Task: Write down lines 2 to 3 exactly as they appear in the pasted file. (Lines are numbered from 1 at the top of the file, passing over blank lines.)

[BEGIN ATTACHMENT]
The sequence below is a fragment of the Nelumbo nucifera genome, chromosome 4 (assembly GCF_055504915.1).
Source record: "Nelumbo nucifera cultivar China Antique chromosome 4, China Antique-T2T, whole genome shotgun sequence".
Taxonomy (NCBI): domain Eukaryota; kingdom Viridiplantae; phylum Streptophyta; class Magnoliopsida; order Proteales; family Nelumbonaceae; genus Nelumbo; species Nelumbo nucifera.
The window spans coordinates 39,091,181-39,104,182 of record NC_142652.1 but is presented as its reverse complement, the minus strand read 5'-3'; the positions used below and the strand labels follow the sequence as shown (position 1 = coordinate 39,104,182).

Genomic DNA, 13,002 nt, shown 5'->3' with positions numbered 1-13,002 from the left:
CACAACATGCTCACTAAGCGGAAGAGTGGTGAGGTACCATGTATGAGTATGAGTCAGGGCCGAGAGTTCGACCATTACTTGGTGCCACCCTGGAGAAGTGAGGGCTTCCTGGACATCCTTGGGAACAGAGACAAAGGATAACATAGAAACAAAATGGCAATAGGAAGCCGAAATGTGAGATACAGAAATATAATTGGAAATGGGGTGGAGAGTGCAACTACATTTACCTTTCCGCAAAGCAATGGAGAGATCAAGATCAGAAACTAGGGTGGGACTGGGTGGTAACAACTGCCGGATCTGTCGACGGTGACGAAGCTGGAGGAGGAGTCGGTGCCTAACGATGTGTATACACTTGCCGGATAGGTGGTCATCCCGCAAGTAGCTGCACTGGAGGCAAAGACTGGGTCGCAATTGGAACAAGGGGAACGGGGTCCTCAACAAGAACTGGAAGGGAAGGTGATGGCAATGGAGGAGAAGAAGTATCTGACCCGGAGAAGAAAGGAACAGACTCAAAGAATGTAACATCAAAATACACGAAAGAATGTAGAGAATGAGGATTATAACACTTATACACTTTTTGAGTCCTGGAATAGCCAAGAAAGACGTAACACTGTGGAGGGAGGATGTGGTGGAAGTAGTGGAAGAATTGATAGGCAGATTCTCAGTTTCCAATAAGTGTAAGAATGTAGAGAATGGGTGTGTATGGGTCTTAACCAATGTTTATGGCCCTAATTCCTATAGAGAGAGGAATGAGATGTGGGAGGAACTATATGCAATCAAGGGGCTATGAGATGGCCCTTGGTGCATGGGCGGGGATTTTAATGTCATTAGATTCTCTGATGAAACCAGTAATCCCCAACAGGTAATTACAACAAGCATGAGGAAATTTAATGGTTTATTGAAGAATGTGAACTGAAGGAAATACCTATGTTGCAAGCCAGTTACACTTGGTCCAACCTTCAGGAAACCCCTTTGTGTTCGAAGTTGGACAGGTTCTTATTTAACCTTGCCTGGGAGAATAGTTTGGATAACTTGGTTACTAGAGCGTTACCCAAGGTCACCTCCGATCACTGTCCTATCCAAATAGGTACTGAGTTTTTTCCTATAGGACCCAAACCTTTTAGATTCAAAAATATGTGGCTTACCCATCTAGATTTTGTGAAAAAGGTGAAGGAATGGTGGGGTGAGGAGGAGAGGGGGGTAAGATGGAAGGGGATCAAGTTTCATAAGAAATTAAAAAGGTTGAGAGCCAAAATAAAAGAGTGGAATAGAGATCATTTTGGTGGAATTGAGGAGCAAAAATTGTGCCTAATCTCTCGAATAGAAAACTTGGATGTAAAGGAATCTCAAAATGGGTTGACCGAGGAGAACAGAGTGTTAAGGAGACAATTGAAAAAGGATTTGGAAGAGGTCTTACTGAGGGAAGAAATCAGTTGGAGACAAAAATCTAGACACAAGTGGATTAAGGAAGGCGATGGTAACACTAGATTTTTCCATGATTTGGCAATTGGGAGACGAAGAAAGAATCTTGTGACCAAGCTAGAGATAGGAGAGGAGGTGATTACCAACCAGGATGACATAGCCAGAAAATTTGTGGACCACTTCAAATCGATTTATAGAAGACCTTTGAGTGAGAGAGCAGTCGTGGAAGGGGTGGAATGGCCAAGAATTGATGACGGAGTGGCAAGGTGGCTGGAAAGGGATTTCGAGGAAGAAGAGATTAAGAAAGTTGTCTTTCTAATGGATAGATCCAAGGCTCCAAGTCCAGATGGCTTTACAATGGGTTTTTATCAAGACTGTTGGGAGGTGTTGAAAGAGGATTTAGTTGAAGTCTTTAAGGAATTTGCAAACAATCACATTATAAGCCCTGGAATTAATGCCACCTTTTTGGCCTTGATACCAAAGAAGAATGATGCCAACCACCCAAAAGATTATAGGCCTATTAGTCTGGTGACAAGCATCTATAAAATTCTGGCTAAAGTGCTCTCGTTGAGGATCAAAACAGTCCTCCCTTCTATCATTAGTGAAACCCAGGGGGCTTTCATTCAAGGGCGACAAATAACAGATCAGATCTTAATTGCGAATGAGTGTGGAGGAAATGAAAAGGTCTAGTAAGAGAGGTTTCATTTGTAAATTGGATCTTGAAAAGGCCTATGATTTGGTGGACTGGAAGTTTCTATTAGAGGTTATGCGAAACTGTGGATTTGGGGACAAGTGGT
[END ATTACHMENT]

Source record: "Nelumbo nucifera cultivar China Antique chromosome 4, China Antique-T2T, whole genome shotgun sequence".
Taxonomy (NCBI): domain Eukaryota; kingdom Viridiplantae; phylum Streptophyta; class Magnoliopsida; order Proteales; family Nelumbonaceae; genus Nelumbo; species Nelumbo nucifera.